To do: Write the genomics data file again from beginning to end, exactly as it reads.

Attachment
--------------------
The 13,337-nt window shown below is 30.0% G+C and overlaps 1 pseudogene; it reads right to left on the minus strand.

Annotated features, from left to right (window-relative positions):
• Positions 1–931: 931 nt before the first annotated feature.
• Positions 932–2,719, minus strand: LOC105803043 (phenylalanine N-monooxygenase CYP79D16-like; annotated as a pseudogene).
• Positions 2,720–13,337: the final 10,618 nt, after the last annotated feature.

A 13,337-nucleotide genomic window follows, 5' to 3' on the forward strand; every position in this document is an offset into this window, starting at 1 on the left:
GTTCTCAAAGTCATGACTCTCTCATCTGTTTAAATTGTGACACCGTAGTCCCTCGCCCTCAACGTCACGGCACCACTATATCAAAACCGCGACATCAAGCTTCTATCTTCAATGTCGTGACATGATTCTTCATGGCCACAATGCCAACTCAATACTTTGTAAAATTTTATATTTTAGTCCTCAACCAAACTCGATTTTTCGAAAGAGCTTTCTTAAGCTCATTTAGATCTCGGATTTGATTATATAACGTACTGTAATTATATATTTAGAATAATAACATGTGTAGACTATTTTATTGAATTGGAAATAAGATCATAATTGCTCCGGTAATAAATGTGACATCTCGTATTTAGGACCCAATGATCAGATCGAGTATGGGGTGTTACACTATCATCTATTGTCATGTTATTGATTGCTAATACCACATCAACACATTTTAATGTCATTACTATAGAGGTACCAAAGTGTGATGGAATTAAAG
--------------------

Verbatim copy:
The 13,337-nt window shown below is 30.0% G+C and overlaps 1 pseudogene; it reads right to left on the minus strand.

Annotated features, from left to right (window-relative positions):
• Positions 1–931: 931 nt before the first annotated feature.
• Positions 932–2,719, minus strand: LOC105803043 (phenylalanine N-monooxygenase CYP79D16-like; annotated as a pseudogene).
• Positions 2,720–13,337: the final 10,618 nt, after the last annotated feature.

A 13,337-nucleotide genomic window follows, 5' to 3' on the forward strand; every position in this document is an offset into this window, starting at 1 on the left:
GTTCTCAAAGTCATGACTCTCTCATCTGTTTAAATTGTGACACCGTAGTCCCTCGCCCTCAACGTCACGGCACCACTATATCAAAACCGCGACATCAAGCTTCTATCTTCAATGTCGTGACATGATTCTTCATGGCCACAATGCCAACTCAATACTTTGTAAAATTTTATATTTTAGTCCTCAACCAAACTCGATTTTTCGAAAGAGCTTTCTTAAGCTCATTTAGATCTCGGATTTGATTATATAACGTACTGTAATTATATATTTAGAATAATAACATGTGTAGACTATTTTATTGAATTGGAAATAAGATCATAATTGCTCCGGTAATAAATGTGACATCTCGTATTTAGGACCCAATGATCAGATCGAGTATGGGGTGTTACACTATCATCTATTGTCATGTTATTGATTGCTAATACCACATCAACACATTTTAATGTCATTACTATAGAGGTACCAAAGTGTGATGGAATTAAAG